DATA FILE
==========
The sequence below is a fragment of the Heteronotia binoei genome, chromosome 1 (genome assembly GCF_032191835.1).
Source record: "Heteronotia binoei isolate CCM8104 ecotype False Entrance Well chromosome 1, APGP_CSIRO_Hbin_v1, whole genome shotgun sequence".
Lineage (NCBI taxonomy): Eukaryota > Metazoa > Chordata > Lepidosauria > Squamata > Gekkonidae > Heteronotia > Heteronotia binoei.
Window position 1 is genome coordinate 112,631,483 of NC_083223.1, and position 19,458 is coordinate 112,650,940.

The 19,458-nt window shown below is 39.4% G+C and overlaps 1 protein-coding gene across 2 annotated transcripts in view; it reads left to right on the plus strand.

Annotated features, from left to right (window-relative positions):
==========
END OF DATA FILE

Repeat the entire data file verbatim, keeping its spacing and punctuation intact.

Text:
The sequence below is a fragment of the Heteronotia binoei genome, chromosome 1 (genome assembly GCF_032191835.1).
Source record: "Heteronotia binoei isolate CCM8104 ecotype False Entrance Well chromosome 1, APGP_CSIRO_Hbin_v1, whole genome shotgun sequence".
Lineage (NCBI taxonomy): Eukaryota > Metazoa > Chordata > Lepidosauria > Squamata > Gekkonidae > Heteronotia > Heteronotia binoei.
Window position 1 is genome coordinate 112,631,483 of NC_083223.1, and position 19,458 is coordinate 112,650,940.

The 19,458-nt window shown below is 39.4% G+C and overlaps 1 protein-coding gene across 2 annotated transcripts in view; it reads left to right on the plus strand.

Annotated features, from left to right (window-relative positions):